The beings visited the library after closing and scoured the legal reference section. They found that embedded within the American legal code was a doctrine known as the Prudent Investor Rule. They also found something called the Restatement Third of Trusts. The Restatement, written in 1992 by the American Law Institute (ALI), strongly intimates that active management delivers inconsistent and poor results. They were especially happy to learn what the ALI had to say about market efficiency:

• Economic evidence shows that the major capital markets of this country are highly efficient, in the sense that available information is rapidly digested and reflected in market prices.

• Fiduciaries and other investors are confronted with potent evidence that the application of expertise, investigation and diligence in efforts to “beat the market” ordinarily promises little or no payoff, or even a negative payoff after taking account of research and transaction costs.

• Empirical research supporting the theory of efficient markets reveals that in such markets skilled professionals have rarely been able to identify underpriced securities with any regularity.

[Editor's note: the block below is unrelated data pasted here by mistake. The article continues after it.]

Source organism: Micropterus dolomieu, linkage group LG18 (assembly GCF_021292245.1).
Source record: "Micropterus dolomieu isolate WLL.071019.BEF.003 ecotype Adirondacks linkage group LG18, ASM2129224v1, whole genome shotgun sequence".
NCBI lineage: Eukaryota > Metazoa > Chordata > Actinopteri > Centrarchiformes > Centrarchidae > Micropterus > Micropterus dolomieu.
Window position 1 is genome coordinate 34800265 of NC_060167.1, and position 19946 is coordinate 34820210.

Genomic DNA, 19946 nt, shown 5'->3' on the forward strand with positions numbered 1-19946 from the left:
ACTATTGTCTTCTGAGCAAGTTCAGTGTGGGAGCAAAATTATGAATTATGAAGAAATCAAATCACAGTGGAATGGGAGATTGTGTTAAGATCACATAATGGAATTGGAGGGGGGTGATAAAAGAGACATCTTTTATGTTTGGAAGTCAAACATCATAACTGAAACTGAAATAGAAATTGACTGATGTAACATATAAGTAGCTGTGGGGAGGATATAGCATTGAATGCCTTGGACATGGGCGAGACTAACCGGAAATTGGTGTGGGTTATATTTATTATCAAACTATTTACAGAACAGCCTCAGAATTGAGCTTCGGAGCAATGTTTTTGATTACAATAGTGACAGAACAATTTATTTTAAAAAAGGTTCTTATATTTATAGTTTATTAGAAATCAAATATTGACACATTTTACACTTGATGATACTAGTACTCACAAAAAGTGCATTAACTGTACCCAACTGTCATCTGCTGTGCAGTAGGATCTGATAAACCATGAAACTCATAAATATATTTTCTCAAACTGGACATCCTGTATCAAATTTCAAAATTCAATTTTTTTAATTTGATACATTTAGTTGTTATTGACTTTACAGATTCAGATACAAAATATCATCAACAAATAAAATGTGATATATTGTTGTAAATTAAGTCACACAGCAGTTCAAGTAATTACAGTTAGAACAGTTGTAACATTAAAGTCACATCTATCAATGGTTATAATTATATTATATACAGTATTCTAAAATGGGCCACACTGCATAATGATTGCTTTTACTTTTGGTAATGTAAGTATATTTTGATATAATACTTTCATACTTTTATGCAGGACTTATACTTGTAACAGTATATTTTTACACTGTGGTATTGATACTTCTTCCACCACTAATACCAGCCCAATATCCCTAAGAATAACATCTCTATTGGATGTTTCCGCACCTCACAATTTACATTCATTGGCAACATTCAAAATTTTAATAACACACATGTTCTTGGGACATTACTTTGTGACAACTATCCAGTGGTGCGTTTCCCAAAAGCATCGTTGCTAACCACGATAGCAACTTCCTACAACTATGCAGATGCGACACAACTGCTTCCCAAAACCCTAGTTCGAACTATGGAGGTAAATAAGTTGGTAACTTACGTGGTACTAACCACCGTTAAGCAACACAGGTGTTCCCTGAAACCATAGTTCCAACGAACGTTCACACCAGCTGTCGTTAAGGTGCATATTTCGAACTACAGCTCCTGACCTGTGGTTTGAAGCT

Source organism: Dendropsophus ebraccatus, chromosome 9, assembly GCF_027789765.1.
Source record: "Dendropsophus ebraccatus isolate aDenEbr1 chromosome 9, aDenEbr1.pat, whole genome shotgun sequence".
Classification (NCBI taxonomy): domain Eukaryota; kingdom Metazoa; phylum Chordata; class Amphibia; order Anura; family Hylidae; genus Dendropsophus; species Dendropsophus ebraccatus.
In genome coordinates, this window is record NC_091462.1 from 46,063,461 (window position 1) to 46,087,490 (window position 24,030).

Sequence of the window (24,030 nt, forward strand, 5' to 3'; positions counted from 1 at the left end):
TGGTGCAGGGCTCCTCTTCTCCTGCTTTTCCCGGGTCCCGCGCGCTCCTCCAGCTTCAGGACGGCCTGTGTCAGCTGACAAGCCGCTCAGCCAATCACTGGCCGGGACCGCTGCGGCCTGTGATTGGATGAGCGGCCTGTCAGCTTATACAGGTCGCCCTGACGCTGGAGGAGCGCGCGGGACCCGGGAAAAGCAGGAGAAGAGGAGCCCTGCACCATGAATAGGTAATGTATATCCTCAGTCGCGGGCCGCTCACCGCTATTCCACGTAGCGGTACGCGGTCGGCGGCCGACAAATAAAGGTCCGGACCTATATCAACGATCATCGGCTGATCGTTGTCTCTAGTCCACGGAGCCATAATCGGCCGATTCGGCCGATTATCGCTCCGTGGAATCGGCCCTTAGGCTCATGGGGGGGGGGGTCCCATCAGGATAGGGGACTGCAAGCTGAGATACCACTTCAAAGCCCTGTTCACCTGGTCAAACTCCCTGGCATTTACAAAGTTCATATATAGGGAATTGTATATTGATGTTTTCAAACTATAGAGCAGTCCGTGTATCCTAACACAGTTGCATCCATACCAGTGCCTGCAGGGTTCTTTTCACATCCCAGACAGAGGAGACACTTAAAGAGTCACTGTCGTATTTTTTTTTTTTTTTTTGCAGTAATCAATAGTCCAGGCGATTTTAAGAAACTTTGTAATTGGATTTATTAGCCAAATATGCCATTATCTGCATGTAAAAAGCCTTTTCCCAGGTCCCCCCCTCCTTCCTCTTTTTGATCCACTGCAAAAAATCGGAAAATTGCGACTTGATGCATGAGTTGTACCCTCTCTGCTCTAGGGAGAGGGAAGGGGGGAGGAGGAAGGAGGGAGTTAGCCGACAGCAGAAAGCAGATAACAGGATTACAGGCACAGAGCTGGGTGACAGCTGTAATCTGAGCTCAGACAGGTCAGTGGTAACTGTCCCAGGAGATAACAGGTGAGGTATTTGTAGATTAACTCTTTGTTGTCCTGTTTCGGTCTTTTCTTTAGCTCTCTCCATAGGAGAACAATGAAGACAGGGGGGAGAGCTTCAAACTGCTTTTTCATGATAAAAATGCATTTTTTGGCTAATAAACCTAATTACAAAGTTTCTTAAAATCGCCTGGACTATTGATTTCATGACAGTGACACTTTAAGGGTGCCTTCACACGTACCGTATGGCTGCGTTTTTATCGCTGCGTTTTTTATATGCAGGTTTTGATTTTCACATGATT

• Evidence shows there is little correlation between fund managers’ earlier successes and their ability to produce above-market returns in subsequent periods.


The Uniform Prudent Investor Act

They also came across the Uniform Prudent Investor Act, which governs the investment activities of trustees and is the law in virtually all states. They learned that the Act effectively makes passive investing the standard by which fiduciaries should be judged. They were pleased to see that the Act incorporates two important tenets of prudent investment management:

• Because broad diversification is fundamental to the concept of risk management, it is incorporated into the definition of prudent investing; and

• Cost control is an essential part of prudent investing.

They also noted that the Act gives trustees the authority to delegate their responsibilities, as a prudent investor would. Thus, trustees/ investors who do not have the knowledge, skill, time or interest to prudently manage a portfolio should delegate that responsibility to an advisor who does.


Malfeasance and misfeasance

The beings were also interested to find the following analysis from Michael G. Sher of the University of Minnesota’s Carlson School of Management: